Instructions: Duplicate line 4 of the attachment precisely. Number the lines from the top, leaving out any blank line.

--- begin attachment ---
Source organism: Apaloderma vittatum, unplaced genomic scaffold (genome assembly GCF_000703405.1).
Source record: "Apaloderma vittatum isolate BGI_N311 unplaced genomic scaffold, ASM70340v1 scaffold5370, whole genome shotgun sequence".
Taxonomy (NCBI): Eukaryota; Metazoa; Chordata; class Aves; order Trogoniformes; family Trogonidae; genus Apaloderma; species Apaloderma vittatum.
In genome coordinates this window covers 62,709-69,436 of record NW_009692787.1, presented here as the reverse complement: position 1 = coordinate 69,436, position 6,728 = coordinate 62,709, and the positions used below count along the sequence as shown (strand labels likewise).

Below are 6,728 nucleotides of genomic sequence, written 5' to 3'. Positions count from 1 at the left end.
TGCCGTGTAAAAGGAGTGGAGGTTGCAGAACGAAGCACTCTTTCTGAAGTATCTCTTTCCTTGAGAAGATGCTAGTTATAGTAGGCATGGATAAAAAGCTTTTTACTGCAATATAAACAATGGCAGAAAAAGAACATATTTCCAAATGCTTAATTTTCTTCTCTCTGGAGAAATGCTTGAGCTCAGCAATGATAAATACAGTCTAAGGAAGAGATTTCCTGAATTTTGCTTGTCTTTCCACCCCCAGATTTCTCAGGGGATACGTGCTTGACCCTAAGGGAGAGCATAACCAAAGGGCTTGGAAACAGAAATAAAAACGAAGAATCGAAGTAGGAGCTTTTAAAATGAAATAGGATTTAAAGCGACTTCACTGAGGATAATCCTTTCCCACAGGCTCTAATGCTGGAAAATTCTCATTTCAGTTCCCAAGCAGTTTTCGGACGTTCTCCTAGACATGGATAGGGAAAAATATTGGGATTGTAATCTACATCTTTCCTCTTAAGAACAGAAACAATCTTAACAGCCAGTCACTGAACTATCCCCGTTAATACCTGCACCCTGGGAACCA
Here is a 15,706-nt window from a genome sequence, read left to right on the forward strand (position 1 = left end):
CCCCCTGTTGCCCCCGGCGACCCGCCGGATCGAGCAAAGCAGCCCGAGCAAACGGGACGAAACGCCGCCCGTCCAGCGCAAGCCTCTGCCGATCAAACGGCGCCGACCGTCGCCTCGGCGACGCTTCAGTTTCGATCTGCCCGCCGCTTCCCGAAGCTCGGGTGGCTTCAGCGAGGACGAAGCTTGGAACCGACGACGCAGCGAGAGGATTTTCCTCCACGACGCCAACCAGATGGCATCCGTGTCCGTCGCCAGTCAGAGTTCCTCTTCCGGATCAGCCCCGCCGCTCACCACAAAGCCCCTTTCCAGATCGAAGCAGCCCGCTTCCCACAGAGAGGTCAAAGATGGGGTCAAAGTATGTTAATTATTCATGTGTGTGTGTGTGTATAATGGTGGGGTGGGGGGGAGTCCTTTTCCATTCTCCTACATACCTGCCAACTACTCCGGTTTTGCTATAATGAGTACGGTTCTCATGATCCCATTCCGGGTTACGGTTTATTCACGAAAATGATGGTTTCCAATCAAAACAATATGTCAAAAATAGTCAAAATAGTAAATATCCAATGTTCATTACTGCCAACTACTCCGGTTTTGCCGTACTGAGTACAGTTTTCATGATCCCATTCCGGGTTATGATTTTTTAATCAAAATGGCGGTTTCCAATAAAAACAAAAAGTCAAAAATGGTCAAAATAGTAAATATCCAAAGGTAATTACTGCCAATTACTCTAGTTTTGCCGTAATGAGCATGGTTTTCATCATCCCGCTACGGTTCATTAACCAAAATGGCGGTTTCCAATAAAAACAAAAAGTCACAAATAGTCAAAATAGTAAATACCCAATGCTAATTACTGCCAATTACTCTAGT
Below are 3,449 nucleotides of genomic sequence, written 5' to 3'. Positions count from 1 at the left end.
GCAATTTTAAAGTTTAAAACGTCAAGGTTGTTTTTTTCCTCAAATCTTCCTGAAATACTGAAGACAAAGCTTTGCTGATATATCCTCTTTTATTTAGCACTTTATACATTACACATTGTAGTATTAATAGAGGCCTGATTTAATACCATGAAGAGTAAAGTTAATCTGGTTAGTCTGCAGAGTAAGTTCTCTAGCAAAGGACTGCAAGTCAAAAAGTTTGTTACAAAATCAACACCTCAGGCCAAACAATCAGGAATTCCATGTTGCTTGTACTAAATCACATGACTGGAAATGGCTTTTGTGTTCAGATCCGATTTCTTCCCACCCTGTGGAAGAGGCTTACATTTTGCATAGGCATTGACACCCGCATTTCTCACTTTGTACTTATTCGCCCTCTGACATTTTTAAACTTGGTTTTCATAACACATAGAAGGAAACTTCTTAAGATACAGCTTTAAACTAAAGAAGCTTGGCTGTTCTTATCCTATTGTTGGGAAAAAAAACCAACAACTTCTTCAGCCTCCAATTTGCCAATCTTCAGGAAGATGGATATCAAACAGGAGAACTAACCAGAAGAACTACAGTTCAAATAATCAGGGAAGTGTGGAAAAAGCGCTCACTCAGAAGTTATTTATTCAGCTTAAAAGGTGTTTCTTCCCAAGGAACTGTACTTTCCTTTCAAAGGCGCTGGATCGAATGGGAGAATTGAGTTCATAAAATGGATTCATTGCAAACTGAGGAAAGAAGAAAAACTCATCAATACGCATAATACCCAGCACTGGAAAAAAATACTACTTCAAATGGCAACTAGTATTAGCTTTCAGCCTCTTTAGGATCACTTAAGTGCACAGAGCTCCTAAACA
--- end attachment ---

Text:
In genome coordinates this window covers 62,709-69,436 of record NW_009692787.1, presented here as the reverse complement: position 1 = coordinate 69,436, position 6,728 = coordinate 62,709, and the positions used below count along the sequence as shown (strand labels likewise).